The anticipation of absence makes the heart grow fonder

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I don’t care what anyone says, 28 years of marriage is a long time in the dentist’s chair, and if you think things are still as fresh as they were 27.5 years ago, you are in the advanced stages of senility. We used to have a deal where Mrs. WM would put up with me for nine months and I with her, and then during the summer she would waltz back to Japan with the kids.

It was great for her. Going home meant someone else cooking, someone else cleaning, and someone else minding the Small Ones Who Choose Never To Mind. It also meant speaking her real language, and of course PARTEEEEEEEEEEEE, every single day. How do I know this? Because when we’d speak on the phone it went like this:

Me: How are things going?

Her: Okay.

Me: Just “okay”?

Her: Yes.

Me: I suppose you’re dying to come back already?

Her: Yes, very much. Too bad I have to wait onna twelve more weeks. So sadly.

And you know what? She always came back refreshed, ready for nine more months of drudgery and interminable tales about how Wanker McGee attacked, but I was ready for him and countered, and then Billy Bumfugg followed, and then we were away, but the field pulled us back, and then I went again but this time Wanker followed, then countered, and Smedley Offalnipple touched wheels and BAM! he went down, so Billy bunnyhopped Smedley’s skull, mostly, and then … I need to buy a new frame and some wheels, okay honey?

For me it was equally awesome. Much as I loved my wife, I really loved her when she was gone, and not just gone around the corner for a jug of milk. I’m talking nine thousand miles gone. Gone through a dozen time zones. Gone where toilet lids could stay up, pee could sprinkle on the rim, toothbrush caps could remain unscrewed, new life forms could mutate in the sink, farts could waft blissfully up through the covers, and underwear could be worn over and over and over and no one would ever say squat.

I could wake up, ride my bike all day, come home to a quiet hovel, go to floor for nine hours, and do it all over again.

“But Wanky! You must have been miserable! She’s such a great cook! How did you survive without all that fresh bread?”

How did I survive? Let me tell you about something called Van Camp’s Pork & Beans and Spam and peanut butter and bananas and coffee and beer and eggs and salsa and tortilla chips. If you can’t live like a prince on that for three months, then you aren’t trying.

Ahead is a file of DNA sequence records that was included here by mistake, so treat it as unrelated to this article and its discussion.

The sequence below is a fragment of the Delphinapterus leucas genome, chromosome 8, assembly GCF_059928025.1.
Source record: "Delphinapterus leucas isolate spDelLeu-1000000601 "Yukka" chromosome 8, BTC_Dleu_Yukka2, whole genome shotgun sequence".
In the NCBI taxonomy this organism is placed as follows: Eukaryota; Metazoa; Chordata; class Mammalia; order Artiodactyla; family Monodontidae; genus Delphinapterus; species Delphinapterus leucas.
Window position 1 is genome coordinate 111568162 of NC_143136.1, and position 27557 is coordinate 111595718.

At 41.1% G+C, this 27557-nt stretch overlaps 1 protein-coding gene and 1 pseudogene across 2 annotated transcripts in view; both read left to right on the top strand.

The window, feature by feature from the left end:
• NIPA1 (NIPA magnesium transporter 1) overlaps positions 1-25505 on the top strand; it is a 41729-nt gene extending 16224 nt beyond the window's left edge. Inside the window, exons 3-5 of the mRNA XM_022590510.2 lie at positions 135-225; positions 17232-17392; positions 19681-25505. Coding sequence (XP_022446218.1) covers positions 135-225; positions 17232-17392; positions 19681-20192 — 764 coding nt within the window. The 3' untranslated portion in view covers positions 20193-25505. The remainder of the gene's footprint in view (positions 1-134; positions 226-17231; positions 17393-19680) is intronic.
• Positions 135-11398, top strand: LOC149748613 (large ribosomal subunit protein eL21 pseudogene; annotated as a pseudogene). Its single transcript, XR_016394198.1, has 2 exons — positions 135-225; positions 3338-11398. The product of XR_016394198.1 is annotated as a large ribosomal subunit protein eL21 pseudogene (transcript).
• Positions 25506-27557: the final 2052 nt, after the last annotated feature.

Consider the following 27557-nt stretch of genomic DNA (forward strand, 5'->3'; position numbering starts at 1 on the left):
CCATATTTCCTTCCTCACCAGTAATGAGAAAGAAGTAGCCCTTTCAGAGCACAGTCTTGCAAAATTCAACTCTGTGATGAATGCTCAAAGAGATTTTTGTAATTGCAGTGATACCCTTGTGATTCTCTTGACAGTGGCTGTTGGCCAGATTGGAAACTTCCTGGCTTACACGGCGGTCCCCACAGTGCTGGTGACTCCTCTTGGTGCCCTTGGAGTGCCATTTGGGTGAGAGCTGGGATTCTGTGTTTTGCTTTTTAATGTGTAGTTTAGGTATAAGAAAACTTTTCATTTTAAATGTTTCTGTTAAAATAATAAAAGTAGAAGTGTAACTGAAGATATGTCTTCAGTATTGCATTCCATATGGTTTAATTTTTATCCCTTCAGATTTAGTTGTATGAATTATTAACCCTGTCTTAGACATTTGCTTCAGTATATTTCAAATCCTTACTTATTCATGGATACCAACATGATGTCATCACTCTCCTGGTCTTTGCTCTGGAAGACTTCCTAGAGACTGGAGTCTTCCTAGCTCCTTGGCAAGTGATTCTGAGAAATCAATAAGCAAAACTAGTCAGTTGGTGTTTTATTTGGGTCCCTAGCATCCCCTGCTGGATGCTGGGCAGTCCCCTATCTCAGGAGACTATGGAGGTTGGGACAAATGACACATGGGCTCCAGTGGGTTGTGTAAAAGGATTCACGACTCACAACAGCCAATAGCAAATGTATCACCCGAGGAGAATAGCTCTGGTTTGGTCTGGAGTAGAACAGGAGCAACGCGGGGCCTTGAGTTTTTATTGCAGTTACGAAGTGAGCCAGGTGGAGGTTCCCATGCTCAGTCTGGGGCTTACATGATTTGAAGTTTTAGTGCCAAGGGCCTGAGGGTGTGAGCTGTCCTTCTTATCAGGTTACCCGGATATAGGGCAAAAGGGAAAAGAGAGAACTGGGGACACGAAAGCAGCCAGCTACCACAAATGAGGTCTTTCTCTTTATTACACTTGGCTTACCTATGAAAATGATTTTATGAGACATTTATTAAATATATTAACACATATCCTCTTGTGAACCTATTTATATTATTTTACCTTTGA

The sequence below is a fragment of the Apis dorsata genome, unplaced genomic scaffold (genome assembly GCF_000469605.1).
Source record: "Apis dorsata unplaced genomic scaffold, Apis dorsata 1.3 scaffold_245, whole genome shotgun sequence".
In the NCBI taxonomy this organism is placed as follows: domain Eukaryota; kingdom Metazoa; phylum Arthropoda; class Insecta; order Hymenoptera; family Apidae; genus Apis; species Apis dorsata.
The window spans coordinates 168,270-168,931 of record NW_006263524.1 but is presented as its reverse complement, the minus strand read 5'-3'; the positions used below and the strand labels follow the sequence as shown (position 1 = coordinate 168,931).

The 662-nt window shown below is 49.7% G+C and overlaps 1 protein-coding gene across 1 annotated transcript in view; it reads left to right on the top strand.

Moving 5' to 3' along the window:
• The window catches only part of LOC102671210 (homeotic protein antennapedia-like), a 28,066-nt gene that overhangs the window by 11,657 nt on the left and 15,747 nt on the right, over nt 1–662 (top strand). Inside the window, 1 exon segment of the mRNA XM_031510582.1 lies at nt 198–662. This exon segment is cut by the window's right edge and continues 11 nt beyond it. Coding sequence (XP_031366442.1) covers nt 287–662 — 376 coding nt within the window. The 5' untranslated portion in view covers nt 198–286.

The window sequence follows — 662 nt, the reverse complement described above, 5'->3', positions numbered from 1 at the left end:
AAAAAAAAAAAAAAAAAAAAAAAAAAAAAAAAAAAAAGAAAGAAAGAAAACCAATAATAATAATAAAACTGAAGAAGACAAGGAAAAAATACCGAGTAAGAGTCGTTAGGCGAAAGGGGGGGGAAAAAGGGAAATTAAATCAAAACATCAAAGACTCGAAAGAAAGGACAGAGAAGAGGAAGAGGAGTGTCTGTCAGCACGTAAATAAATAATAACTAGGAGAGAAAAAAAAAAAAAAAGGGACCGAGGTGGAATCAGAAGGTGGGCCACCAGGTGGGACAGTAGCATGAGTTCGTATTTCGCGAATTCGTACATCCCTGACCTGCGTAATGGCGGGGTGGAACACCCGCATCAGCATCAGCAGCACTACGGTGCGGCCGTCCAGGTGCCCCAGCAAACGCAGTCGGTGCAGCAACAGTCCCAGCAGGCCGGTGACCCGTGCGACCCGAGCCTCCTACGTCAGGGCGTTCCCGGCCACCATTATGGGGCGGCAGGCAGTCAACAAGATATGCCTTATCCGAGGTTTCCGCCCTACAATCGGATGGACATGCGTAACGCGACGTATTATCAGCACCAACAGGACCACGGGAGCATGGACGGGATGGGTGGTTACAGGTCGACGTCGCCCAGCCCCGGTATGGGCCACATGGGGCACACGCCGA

Did I miss the great home cooking? Of course! Did I miss it enough to want to go back to fartless nights under the covers and sitting down to piss? No way!!!!

Then, somehow, poverty went from being an abstraction to a concrete thing as the children grew, we ran out of hand-me-downs (the boys never liked having to wear their sister’s dresses anyway), and summer schedules became intractable. We ran out of money, we ran out of time, and we ran out of them simultaneously.

So, Mrs. WM stopped taking her refresher trips, which was hard on me, hard on her, and probably hardest of all on her seven or eight ex-high school boyfriends back in Japan. And along with our straitened situation, the spark and sizzle started to go out of our boring and totally predictable marriage. That dull lump of last week’s tasteless meatloaf we called marriage had lost the excitement and flair that it never had.

You can imagine how amazed I was when we both looked at each other and realized that for the first time in ten years her summer wasn’t going to be tied down by kids. The tickets were bought in a flash, and the minute that they cleared the four credit cards we had to cobble together to run the charge, the old meatloaf flared up a little. It was still cold leftovers, but with a little something extra.

Then, as each day passed and the day of departure neared, the cold meatloaf warmed up and the flavor returned. One morning as I stood there scrubbing a thick crust of cold bacon grease off the skillet, I thought of my sweetheart, still in bed and probably not even farting. A golden warmth spread throughout as I anticipated dropping her off at the airport and saying “See ya!” for a full fiscal quarter.

But before I brought her coffee in bed I got on the computer and did a quick cost comparison for a new frame, and maybe some wheels, too. She hadn’t even left, and I missed her already.

END

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